Team ASIC: How SUNY Polytechnic Institute Builds the High-Tech Workforce to Support the Nation’s Computer Chip Needs
In the famous film, “Field of Dreams,” the paraphrased, well-known line, “If you build it, they will come,” resulted in the main character constructing a baseball field
Now imagine a similar scenario—only now, in the computer chip industry.
It is critical to stand up the new National Semiconductor Technology Center
SUNY Poly’s College of Nanoscale Science and Engineering (CNSE) was the first college in the world solely dedicated to providing students with a nanotechnology-focused education. It is located in Albany, NY, at the 1.65 million square foot Albany NanoTech Complex. Fittingly for this story, the site had been a simple field only decades ago.
But since that time, “they” have come. The site now boasts state-of-the-art 300mm wafer fabrication cleanrooms. Numerous globally recognized semiconductor-based corporations, from IBM to TEL Technology Center, America, LLC, are co-located with SUNY Poly. The academic-industry partnerships provide fertile ground for students, as well as professionals, who seek an unmatched education in nanoscale science and nanoscale engineering.
In fact, President Barack Obama decided to come too. When he visited SUNY Polytechnic Institute in 2012, he told a crowd of government, technology, and business leaders, scientists, researchers, and students, “You’ve got some of the best workers in the world, you've got an outstanding university.”
The momentum has continued. Recently, when Deputy Secretary of Commerce Don Graves joined Senator Charles Schumer and Governor Kathy Hochul at the Albany NanoTech Complex, the local Times Union reported: “The presence of SUNY Poly at Albany Nanotech is another feature that state officials believe will help land the NSTC because it brings both academia and workforce development to the companies that locate at the complex, a mixture that is unrivaled in the United States."
SUNY Poly’s students have the education to make a difference as a result of what they learn in the classroom and through actual experience. For example, the recent news that IBM produced computer chips with components that are only 2 nanometers in size reverberated around the globe in May 2021. IBM researchers at the Albany Nanotech Complex developed the groundbreaking chip architecture, and SUNY Poly nanoscale engineering senior Justin Nhan, now a graduate student, is thrilled to have been involved in the effort as a result of SUNY Poly’s educational partnerships that provide unmatched hands-on learning. Working at an internship with TEL Technology Center, America, LLC, he ran specific processes and altered parameters within the process recipe on a TEL tool to play a role in the development of the 2nm technology, which can hold 50 billion transistors on a chip the size of a fingernail.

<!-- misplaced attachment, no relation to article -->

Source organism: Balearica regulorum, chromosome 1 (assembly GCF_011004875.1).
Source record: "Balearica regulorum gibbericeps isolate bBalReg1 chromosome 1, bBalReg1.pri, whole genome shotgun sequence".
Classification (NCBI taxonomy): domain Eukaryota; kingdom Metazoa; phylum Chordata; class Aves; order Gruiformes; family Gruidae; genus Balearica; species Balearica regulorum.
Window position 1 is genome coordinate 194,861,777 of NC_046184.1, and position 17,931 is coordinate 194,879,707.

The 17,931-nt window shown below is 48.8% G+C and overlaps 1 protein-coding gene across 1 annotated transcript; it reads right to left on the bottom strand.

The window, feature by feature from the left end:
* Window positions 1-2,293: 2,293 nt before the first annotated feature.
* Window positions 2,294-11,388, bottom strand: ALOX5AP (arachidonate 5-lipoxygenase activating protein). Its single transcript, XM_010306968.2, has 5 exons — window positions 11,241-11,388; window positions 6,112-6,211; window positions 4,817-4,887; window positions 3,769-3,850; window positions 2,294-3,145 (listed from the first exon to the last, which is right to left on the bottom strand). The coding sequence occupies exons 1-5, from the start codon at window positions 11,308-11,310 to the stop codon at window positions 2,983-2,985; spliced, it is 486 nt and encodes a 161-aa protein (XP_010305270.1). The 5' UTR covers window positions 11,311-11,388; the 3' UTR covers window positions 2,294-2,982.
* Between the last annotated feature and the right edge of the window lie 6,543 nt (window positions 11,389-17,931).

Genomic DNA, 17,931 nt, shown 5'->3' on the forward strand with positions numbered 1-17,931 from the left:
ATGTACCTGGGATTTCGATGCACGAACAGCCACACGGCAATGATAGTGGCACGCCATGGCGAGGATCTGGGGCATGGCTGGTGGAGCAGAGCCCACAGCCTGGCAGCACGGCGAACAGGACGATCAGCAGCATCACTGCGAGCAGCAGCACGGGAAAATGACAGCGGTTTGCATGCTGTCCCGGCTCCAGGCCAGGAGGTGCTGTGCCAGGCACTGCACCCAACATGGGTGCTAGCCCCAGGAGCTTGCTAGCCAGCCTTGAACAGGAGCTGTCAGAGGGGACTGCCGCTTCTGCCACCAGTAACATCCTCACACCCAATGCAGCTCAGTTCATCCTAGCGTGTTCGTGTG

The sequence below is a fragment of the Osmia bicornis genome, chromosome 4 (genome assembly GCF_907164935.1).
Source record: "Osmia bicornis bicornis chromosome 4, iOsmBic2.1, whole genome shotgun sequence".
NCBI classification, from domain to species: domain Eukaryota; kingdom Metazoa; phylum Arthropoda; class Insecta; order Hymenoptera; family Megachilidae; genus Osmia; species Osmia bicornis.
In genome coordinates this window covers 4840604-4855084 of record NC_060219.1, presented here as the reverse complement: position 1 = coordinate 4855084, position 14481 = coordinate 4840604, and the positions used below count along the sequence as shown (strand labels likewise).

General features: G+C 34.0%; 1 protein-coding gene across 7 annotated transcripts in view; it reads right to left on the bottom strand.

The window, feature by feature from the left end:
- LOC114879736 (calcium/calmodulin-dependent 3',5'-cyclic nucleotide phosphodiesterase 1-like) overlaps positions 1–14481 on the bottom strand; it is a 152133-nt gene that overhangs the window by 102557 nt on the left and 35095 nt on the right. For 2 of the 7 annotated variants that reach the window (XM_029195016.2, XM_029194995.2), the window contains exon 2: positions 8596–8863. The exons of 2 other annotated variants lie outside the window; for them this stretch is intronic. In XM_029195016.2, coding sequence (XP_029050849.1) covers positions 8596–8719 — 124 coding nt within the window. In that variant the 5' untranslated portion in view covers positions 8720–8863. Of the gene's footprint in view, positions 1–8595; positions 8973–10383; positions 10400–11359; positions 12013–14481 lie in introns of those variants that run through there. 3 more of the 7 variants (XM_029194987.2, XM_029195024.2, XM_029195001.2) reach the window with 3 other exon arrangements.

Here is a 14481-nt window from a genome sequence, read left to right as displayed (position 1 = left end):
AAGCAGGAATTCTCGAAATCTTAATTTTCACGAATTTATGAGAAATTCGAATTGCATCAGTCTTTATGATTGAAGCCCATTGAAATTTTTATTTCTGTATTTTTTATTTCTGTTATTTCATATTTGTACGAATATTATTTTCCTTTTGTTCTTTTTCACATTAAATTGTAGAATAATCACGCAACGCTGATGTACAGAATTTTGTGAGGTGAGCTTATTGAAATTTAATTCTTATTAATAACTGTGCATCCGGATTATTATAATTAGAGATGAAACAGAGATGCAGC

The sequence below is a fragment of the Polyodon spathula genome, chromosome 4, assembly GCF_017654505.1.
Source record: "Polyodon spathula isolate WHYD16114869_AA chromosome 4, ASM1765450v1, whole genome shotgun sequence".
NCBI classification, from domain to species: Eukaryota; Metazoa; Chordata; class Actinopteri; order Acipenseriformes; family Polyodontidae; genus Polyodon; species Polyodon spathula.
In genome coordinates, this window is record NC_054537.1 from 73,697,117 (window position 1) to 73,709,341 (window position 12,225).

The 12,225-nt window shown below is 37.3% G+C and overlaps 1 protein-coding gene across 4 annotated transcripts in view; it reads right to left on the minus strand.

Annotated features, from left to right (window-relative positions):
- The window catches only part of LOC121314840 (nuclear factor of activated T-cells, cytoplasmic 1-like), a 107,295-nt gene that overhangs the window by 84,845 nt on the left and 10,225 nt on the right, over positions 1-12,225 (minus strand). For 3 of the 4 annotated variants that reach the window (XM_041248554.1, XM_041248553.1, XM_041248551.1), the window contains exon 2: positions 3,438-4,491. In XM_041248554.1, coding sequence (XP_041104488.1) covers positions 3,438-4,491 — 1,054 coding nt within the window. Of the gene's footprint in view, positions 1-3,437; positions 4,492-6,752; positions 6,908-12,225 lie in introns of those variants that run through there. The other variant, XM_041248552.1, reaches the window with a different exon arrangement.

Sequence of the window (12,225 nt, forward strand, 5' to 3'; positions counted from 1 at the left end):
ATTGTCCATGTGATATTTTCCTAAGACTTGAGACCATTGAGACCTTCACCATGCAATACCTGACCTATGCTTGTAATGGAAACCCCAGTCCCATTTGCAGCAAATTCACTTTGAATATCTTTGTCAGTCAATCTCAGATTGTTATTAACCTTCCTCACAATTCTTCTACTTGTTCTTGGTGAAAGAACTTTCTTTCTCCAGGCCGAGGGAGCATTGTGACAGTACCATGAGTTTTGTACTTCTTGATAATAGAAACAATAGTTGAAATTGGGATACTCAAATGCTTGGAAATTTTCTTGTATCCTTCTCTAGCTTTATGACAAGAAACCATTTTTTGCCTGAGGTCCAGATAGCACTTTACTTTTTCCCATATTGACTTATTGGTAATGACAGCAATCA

World-class faculty at both SUNY Poly’s Albany and Utica campuses along New York State’s high-tech corridor push the boundaries in nanoscale science, nanoscale engineering, artificial intelligence, engineering, and numerous other pertinent areas, with just some of the efforts featured below:
On top of the selected research initiatives outlined above, SUNY Poly’s resources and capabilities at both of its Albany and Utica locations are synergistically building the high-tech workforce and fostering leading-edge research. SUNY Poly, with its high-tech partners, has magnetized the Capital Region and Mohawk Valley in New York State for semiconductor-centered opportunities. In April, Wolfspeed cut the ribbon on the world’s largest 200mm silicon carbide fabrication facility at the Marcy Nanocenter on SUNY Poly’s Utica campus. Already one dozen SUNY Poly alumni have begun careers at Wolfspeed, with seven students currently working as interns. Complementing these initiatives, Wolfspeed has committed $3.75 million to the SUNY Poly Foundation to support curriculum development, create two Endowed Faculty Chair positions, and to establish a scholarship fund for undergraduates to enroll in programs that will enable future career opportunities within the semiconductor and advanced electronics industry.
We all know that computer chips are so important to our everyday lives that they have become a necessity. America must continue to
Especially in this age of chip shortages, students and professionals must be able to gain the hands-on training they need to innovate in the semiconductor sector. With its students, faculty, and researchers working closely with top-tier industry partners to contribute toward such next-generation advancements, SUNY Poly is excited to join its partners to empower dreams to become reality in the semiconductor field.
Learn More about the American Semiconductor Innovation Coalition